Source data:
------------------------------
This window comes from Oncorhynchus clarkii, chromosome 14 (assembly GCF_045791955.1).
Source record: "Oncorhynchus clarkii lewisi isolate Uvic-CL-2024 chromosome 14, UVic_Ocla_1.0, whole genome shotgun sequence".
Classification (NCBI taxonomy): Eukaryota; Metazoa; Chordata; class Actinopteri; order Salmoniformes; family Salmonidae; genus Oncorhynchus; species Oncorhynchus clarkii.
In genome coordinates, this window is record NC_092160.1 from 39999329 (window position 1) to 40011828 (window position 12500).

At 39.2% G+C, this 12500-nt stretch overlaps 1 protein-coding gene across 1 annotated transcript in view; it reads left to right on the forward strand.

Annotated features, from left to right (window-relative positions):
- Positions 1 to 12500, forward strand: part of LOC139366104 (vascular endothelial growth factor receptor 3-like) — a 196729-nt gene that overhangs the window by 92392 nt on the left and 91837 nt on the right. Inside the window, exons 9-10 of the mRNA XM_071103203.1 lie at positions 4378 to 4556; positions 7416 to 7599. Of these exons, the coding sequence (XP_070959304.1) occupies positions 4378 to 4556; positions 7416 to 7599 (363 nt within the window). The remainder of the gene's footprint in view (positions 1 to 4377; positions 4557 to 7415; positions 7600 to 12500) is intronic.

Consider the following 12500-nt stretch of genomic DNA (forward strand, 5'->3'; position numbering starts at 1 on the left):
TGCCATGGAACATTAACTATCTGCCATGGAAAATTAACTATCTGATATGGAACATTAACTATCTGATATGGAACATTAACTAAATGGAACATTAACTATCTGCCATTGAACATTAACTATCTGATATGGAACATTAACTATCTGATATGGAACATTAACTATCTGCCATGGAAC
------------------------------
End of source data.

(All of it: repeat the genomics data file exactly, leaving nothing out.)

This window comes from Oncorhynchus clarkii, chromosome 14 (assembly GCF_045791955.1).
Source record: "Oncorhynchus clarkii lewisi isolate Uvic-CL-2024 chromosome 14, UVic_Ocla_1.0, whole genome shotgun sequence".
Classification (NCBI taxonomy): Eukaryota; Metazoa; Chordata; class Actinopteri; order Salmoniformes; family Salmonidae; genus Oncorhynchus; species Oncorhynchus clarkii.
In genome coordinates, this window is record NC_092160.1 from 39999329 (window position 1) to 40011828 (window position 12500).

At 39.2% G+C, this 12500-nt stretch overlaps 1 protein-coding gene across 1 annotated transcript in view; it reads left to right on the forward strand.

Annotated features, from left to right (window-relative positions):
- Positions 1 to 12500, forward strand: part of LOC139366104 (vascular endothelial growth factor receptor 3-like) — a 196729-nt gene that overhangs the window by 92392 nt on the left and 91837 nt on the right. Inside the window, exons 9-10 of the mRNA XM_071103203.1 lie at positions 4378 to 4556; positions 7416 to 7599. Of these exons, the coding sequence (XP_070959304.1) occupies positions 4378 to 4556; positions 7416 to 7599 (363 nt within the window). The remainder of the gene's footprint in view (positions 1 to 4377; positions 4557 to 7415; positions 7600 to 12500) is intronic.

Consider the following 12500-nt stretch of genomic DNA (forward strand, 5'->3'; position numbering starts at 1 on the left):
TGCCATGGAACATTAACTATCTGCCATGGAAAATTAACTATCTGATATGGAACATTAACTATCTGATATGGAACATTAACTAAATGGAACATTAACTATCTGCCATTGAACATTAACTATCTGATATGGAACATTAACTATCTGATATGGAACATTAACTATCTGCCATGGAAC